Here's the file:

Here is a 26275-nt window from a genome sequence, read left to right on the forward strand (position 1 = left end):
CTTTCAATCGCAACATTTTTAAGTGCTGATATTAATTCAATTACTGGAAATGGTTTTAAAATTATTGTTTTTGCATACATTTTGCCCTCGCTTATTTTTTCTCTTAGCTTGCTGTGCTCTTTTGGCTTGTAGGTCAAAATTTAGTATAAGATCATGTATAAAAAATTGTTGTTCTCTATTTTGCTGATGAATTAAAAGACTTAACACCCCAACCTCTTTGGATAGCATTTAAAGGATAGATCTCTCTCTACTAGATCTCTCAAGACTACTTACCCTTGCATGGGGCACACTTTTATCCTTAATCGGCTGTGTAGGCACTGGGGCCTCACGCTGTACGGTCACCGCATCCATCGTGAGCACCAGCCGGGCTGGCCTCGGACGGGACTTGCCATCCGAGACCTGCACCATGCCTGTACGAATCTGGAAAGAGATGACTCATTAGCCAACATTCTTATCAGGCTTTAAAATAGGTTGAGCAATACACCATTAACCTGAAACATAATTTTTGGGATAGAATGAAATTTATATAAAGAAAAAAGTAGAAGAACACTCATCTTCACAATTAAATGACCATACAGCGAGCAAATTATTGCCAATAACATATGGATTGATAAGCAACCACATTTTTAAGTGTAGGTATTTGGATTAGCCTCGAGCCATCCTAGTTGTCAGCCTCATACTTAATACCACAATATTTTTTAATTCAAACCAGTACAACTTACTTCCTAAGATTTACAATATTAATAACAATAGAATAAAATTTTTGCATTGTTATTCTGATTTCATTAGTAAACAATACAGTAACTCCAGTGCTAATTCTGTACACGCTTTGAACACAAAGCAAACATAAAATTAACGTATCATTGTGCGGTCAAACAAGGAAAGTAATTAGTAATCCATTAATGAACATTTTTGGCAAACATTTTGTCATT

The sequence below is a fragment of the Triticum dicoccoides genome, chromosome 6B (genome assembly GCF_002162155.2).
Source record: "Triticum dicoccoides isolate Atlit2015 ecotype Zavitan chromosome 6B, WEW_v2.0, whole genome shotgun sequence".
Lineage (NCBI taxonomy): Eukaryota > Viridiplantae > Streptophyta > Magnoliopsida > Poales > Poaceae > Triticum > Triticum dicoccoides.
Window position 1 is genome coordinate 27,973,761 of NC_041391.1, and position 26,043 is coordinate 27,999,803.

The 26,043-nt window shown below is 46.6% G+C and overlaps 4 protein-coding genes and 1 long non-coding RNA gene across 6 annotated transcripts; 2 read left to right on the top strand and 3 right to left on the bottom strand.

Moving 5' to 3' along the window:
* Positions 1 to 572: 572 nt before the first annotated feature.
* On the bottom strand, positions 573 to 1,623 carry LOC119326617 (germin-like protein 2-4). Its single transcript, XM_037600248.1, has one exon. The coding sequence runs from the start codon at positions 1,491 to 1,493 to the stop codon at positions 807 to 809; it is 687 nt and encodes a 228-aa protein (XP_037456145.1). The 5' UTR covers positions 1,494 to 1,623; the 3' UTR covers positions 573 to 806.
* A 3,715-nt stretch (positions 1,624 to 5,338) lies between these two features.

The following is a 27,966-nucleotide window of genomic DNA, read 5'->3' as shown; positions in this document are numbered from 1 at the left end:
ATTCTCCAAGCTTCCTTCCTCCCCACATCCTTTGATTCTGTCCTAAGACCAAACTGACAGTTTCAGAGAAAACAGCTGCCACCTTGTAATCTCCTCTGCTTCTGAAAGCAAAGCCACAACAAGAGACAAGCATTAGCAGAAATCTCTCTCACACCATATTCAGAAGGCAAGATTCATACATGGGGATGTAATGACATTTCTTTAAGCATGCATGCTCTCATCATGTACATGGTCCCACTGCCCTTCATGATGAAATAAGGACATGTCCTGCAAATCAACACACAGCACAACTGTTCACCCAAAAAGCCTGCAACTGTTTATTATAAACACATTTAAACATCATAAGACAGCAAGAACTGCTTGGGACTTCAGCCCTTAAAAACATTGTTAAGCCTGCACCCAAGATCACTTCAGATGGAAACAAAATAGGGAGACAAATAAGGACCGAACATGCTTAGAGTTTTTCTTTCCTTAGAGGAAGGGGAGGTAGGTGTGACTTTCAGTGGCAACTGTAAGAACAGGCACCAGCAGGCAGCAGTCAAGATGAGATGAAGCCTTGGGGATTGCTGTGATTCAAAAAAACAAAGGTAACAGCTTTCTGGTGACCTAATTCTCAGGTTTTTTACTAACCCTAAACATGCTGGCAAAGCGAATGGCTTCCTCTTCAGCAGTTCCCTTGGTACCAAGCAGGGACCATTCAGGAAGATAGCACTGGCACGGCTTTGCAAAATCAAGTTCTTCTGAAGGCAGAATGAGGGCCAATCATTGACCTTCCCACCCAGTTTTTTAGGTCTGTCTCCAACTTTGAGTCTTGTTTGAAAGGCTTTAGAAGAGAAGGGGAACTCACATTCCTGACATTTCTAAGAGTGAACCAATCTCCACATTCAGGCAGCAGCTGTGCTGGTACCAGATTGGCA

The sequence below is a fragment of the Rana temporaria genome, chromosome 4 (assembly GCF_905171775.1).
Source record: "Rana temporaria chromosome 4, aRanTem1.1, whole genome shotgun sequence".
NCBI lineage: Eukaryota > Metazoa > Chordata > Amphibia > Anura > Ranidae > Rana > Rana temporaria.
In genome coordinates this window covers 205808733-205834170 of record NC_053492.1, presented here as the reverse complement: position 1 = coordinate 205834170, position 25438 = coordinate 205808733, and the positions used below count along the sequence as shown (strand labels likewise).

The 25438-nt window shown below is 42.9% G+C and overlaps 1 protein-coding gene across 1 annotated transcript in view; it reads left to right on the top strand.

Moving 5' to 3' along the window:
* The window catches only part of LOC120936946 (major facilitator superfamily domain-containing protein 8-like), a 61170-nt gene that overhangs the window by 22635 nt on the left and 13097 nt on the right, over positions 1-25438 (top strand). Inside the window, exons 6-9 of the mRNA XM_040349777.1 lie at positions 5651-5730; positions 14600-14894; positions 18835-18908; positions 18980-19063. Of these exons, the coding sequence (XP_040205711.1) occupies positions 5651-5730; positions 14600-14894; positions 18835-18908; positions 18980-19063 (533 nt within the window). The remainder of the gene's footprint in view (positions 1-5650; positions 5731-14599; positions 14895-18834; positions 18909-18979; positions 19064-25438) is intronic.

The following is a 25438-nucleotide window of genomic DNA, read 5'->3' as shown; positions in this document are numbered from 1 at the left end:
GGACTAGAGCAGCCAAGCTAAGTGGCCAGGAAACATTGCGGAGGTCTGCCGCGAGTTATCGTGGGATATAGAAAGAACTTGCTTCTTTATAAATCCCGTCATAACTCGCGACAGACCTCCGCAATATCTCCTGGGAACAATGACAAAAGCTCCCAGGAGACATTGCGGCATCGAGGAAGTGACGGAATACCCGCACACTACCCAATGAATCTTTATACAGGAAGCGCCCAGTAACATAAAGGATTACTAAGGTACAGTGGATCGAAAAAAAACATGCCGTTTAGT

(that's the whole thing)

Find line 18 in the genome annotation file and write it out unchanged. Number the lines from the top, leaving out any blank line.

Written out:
The 25438-nt window shown below is 42.9% G+C and overlaps 1 protein-coding gene across 1 annotated transcript in view; it reads left to right on the top strand.